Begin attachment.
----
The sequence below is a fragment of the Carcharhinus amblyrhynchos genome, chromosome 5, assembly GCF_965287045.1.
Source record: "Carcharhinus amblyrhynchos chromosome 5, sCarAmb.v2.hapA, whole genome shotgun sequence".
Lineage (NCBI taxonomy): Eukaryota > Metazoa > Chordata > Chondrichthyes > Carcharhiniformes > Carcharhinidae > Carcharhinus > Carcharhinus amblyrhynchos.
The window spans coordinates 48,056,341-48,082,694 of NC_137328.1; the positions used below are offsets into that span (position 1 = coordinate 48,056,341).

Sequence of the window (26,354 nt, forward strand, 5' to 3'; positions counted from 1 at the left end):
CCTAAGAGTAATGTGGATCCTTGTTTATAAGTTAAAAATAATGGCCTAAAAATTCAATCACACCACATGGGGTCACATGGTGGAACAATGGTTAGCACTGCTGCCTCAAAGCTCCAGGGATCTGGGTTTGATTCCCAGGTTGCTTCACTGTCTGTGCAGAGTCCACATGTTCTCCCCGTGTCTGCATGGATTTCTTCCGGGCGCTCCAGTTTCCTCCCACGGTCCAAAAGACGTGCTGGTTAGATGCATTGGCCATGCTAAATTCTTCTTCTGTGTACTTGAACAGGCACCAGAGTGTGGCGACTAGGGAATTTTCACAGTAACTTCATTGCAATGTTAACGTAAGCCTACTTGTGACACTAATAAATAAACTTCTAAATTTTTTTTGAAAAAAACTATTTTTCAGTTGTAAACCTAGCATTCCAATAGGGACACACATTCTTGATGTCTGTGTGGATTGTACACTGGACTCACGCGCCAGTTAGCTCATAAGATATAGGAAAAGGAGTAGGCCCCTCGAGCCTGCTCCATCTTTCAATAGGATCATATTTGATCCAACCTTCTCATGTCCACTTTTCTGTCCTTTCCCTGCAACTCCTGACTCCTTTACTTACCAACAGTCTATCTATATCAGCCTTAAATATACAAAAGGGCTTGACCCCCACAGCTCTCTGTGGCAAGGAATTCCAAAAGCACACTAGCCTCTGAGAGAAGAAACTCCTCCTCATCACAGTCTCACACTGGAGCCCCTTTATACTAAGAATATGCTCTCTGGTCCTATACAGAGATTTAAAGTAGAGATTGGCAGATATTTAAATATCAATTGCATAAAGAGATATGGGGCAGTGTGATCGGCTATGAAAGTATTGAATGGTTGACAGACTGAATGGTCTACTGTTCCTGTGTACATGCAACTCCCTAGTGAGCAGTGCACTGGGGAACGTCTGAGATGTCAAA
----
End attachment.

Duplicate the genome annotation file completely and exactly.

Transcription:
The sequence below is a fragment of the Carcharhinus amblyrhynchos genome, chromosome 5, assembly GCF_965287045.1.
Source record: "Carcharhinus amblyrhynchos chromosome 5, sCarAmb.v2.hapA, whole genome shotgun sequence".
Lineage (NCBI taxonomy): Eukaryota > Metazoa > Chordata > Chondrichthyes > Carcharhiniformes > Carcharhinidae > Carcharhinus > Carcharhinus amblyrhynchos.
The window spans coordinates 48,056,341-48,082,694 of NC_137328.1; the positions used below are offsets into that span (position 1 = coordinate 48,056,341).

Sequence of the window (26,354 nt, forward strand, 5' to 3'; positions counted from 1 at the left end):
CCTAAGAGTAATGTGGATCCTTGTTTATAAGTTAAAAATAATGGCCTAAAAATTCAATCACACCACATGGGGTCACATGGTGGAACAATGGTTAGCACTGCTGCCTCAAAGCTCCAGGGATCTGGGTTTGATTCCCAGGTTGCTTCACTGTCTGTGCAGAGTCCACATGTTCTCCCCGTGTCTGCATGGATTTCTTCCGGGCGCTCCAGTTTCCTCCCACGGTCCAAAAGACGTGCTGGTTAGATGCATTGGCCATGCTAAATTCTTCTTCTGTGTACTTGAACAGGCACCAGAGTGTGGCGACTAGGGAATTTTCACAGTAACTTCATTGCAATGTTAACGTAAGCCTACTTGTGACACTAATAAATAAACTTCTAAATTTTTTTTGAAAAAAACTATTTTTCAGTTGTAAACCTAGCATTCCAATAGGGACACACATTCTTGATGTCTGTGTGGATTGTACACTGGACTCACGCGCCAGTTAGCTCATAAGATATAGGAAAAGGAGTAGGCCCCTCGAGCCTGCTCCATCTTTCAATAGGATCATATTTGATCCAACCTTCTCATGTCCACTTTTCTGTCCTTTCCCTGCAACTCCTGACTCCTTTACTTACCAACAGTCTATCTATATCAGCCTTAAATATACAAAAGGGCTTGACCCCCACAGCTCTCTGTGGCAAGGAATTCCAAAAGCACACTAGCCTCTGAGAGAAGAAACTCCTCCTCATCACAGTCTCACACTGGAGCCCCTTTATACTAAGAATATGCTCTCTGGTCCTATACAGAGATTTAAAGTAGAGATTGGCAGATATTTAAATATCAATTGCATAAAGAGATATGGGGCAGTGTGATCGGCTATGAAAGTATTGAATGGTTGACAGACTGAATGGTCTACTGTTCCTGTGTACATGCAACTCCCTAGTGAGCAGTGCACTGGGGAACGTCTGAGATGTCAAA